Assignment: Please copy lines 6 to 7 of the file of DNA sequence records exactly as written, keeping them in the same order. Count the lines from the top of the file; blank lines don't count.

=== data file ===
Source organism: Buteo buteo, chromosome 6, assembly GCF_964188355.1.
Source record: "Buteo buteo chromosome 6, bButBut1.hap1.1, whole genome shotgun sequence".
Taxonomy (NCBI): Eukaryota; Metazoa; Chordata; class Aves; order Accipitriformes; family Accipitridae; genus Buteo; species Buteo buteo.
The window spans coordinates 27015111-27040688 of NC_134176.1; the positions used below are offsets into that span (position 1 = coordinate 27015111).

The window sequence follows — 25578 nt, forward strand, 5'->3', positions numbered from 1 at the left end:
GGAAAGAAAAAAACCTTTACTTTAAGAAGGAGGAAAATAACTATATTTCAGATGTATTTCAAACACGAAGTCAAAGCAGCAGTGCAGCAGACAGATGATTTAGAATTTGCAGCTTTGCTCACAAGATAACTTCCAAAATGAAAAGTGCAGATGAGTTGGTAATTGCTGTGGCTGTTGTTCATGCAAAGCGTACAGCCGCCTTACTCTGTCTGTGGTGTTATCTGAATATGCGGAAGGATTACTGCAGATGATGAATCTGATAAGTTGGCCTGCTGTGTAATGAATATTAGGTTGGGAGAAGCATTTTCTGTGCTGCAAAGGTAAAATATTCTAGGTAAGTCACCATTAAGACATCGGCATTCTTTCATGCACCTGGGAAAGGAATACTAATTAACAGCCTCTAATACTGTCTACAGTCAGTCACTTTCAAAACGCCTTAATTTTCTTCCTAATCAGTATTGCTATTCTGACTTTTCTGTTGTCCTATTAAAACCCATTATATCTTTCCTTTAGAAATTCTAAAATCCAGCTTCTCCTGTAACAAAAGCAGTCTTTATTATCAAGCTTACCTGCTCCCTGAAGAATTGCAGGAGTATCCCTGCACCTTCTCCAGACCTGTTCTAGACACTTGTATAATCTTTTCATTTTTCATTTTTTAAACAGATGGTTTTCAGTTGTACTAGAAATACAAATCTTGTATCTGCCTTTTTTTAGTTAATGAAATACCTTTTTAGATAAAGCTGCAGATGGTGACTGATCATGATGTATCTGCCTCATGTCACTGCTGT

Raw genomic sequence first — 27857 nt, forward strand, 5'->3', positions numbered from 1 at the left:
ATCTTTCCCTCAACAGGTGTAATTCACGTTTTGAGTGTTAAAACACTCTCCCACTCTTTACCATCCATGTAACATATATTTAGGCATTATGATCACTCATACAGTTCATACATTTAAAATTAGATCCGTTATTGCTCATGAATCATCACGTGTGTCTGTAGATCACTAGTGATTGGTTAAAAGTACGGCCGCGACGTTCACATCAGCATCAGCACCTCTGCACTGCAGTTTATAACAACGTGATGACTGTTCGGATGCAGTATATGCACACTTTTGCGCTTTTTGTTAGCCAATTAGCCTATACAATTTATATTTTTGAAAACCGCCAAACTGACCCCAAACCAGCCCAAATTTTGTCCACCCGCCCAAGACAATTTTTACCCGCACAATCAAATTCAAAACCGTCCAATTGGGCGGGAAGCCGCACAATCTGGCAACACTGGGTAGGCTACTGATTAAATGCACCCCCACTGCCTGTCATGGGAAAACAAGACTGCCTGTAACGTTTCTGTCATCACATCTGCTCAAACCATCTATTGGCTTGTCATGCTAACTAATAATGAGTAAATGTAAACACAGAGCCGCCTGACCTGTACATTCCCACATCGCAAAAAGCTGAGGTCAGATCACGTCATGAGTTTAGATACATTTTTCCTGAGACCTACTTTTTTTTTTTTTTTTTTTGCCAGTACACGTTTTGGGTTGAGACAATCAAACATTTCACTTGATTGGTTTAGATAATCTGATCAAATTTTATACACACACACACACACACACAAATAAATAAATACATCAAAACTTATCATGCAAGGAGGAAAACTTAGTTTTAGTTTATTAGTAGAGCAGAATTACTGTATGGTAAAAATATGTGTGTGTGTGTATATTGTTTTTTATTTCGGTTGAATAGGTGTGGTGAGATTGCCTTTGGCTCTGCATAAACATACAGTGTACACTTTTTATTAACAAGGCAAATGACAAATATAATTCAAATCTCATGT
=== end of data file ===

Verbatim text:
GGAAAGAAAAAAACCTTTACTTTAAGAAGGAGGAAAATAACTATATTTCAGATGTATTTCAAACACGAAGTCAAAGCAGCAGTGCAGCAGACAGATGATTTAGAATTTGCAGCTTTGCTCACAAGATAACTTCCAAAATGAAAAGTGCAGATGAGTTGGTAATTGCTGTGGCTGTTGTTCATGCAAAGCGTACAGCCGCCTTACTCTGTCTGTGGTGTTATCTGAATATGCGGAAGGATTACTGCAGATGATGAATCTGATAAGTTGGCCTGCTGTGTAATGAATATTAGGTTGGGAGAAGCATTTTCTGTGCTGCAAAGGTAAAATATTCTAGGTAAGTCACCATTAAGACATCGGCATTCTTTCATGCACCTGGGAAAGGAATACTAATTAACAGCCTCTAATACTGTCTACAGTCAGTCACTTTCAAAACGCCTTAATTTTCTTCCTAATCAGTATTGCTATTCTGACTTTTCTGTTGTCCTATTAAAACCCATTATATCTTTCCTTTAGAAATTCTAAAATCCAGCTTCTCCTGTAACAAAAGCAGTCTTTATTATCAAGCTTACCTGCTCCCTGAAGAATTGCAGGAGTATCCCTGCACCTTCTCCAGACCTGTTCTAGACACTTGTATAATCTTTTCATTTTTCATTTTTTAAACAGATGGTTTTCAGTTGTACTAGAAATACAAATCTTGTATCTGCCTTTTTTTAGTTAATGAAATACCTTTTTAGATAAAGCTGCAGATGGTGACTGATCATGATGTATCTGCCTCATGTCACTGCTGT

Raw genomic sequence first — 27857 nt, forward strand, 5'->3', positions numbered from 1 at the left: